Q: My husband and I are trying for a baby. I have never had regular periods -- sometimes it will only be two weeks in-between. Does this mean that I will ovulate more or less? Or will we have more problems trying to conceive?
A: Having an irregular menstrual cycle can make conceiving a baby a little more difficult for women. There are many reasons for having an irregular cycle, so it's important to get checked out by your doctor and to run the appropriate tests. For example, having an over-active or under-active thyroid can cause irregularities in a woman's menstrual cycle. Untreated thyroid issues can also increase the risk of miscarriage. So, it's important to see your doctor first.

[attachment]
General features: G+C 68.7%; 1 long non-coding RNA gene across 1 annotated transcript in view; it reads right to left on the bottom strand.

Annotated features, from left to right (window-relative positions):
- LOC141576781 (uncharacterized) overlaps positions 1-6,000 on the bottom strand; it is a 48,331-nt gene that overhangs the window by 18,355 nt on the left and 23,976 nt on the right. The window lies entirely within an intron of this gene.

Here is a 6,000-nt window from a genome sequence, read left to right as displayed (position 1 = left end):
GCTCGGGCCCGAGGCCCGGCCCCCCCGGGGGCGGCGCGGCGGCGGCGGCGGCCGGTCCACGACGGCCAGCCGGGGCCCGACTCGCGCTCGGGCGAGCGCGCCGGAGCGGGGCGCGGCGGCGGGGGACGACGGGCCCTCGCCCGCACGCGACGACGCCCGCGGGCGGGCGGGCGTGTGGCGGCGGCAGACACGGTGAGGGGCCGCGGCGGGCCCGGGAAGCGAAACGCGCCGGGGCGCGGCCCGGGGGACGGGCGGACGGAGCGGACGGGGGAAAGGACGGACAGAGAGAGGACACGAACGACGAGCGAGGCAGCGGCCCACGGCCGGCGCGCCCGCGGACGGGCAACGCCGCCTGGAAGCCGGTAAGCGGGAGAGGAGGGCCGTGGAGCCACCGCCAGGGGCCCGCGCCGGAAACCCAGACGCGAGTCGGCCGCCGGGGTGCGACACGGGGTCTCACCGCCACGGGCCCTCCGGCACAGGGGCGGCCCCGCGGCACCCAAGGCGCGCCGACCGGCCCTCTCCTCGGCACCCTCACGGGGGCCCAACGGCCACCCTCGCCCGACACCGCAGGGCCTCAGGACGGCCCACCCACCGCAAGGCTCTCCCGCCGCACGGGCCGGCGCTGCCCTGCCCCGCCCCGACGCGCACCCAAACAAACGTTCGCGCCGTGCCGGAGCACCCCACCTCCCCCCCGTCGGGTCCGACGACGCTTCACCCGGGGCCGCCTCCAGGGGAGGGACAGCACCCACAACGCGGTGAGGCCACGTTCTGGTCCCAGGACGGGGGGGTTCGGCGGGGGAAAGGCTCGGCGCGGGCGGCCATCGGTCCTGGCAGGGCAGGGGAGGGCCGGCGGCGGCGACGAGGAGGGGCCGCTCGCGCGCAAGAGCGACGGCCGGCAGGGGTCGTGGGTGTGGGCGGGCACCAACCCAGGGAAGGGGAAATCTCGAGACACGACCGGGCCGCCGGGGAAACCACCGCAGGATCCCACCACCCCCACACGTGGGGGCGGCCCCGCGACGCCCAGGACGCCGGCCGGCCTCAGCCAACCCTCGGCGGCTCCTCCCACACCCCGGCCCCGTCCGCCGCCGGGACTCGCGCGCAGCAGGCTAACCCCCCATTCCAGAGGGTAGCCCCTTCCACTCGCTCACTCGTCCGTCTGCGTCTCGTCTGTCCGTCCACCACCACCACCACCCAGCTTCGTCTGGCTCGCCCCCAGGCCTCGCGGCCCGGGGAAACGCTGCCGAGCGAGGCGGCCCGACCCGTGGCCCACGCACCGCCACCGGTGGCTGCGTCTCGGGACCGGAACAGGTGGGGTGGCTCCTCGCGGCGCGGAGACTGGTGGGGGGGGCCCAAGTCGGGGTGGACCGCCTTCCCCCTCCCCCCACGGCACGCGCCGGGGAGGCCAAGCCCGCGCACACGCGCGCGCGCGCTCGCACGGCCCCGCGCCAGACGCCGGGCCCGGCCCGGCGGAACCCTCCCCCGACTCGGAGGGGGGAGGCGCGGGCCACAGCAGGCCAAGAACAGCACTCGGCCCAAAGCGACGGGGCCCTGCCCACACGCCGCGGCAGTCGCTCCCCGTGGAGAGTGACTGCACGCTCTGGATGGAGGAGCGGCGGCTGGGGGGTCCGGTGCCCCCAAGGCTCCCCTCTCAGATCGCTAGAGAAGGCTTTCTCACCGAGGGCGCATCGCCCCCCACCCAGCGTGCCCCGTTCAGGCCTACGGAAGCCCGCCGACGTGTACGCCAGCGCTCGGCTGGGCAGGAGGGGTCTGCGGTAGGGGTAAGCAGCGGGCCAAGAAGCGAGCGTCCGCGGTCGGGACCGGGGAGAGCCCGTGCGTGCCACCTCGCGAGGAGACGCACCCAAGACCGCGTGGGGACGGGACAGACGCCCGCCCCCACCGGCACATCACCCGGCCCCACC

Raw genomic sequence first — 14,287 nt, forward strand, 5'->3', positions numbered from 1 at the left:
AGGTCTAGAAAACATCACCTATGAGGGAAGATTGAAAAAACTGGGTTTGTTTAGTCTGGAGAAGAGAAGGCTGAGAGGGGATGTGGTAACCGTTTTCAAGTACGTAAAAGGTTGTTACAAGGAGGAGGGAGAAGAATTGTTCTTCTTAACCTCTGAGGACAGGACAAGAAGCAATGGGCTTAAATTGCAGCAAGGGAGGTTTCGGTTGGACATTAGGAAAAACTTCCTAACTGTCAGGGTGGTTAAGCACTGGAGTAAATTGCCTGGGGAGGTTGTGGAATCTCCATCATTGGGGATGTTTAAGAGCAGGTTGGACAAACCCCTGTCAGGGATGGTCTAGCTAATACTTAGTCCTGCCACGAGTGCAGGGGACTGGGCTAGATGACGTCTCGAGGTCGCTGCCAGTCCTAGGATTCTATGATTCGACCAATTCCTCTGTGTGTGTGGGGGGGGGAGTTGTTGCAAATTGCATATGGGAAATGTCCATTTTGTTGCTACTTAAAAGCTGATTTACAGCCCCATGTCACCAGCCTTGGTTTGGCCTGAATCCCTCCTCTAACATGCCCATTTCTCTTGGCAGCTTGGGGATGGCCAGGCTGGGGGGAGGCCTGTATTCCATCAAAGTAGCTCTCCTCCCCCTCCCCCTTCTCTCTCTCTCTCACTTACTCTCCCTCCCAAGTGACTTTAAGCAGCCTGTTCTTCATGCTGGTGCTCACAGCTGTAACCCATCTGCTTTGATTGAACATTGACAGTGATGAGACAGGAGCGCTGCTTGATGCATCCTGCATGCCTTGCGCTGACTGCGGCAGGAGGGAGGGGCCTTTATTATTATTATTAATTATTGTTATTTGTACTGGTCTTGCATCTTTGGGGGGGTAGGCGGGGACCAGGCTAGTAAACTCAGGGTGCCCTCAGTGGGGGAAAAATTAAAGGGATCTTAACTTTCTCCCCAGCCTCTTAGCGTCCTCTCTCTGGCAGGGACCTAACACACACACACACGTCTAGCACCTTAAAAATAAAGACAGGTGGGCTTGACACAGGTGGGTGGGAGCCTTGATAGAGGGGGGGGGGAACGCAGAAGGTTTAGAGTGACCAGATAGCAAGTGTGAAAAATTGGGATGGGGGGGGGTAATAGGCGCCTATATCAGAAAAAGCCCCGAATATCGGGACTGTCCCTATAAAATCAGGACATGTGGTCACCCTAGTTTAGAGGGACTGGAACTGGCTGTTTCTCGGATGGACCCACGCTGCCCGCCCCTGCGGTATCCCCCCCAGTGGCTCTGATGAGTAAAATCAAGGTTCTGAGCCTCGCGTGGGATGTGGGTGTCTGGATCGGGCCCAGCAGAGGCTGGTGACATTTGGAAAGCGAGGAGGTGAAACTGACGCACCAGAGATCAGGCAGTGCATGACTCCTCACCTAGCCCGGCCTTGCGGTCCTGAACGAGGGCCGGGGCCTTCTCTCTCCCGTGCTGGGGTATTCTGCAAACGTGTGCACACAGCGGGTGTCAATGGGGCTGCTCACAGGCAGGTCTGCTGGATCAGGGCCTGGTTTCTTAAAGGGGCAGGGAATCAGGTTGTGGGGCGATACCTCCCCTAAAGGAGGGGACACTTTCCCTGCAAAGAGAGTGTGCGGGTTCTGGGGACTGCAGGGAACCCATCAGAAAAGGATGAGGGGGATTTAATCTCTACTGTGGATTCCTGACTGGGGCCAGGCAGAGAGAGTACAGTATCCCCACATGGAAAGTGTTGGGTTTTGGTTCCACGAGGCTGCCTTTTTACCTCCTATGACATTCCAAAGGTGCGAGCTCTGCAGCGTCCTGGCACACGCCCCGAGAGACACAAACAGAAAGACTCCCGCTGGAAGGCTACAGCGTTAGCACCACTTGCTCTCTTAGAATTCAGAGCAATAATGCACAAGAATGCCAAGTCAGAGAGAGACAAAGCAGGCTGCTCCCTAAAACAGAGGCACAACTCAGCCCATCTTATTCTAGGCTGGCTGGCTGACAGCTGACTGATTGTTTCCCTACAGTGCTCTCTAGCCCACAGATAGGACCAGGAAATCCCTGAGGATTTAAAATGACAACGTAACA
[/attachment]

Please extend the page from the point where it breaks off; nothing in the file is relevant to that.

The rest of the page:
If all issues have been ruled out, the cause of your irregular periods may be due to hypothalamic-pituitary-axis dysfunction. This is a really big medical term for poor communication between your ovaries and brain, leading to less frequent ovulation. If your cycles are commonly longer than 35 days, you are ovulating less frequently and it is a bit more difficult to conceive because there are fewer opportunities each year (since fewer eggs are being released). Checking an over-the-counter ovulation predictor can be useful in helping you gauge when to conceive.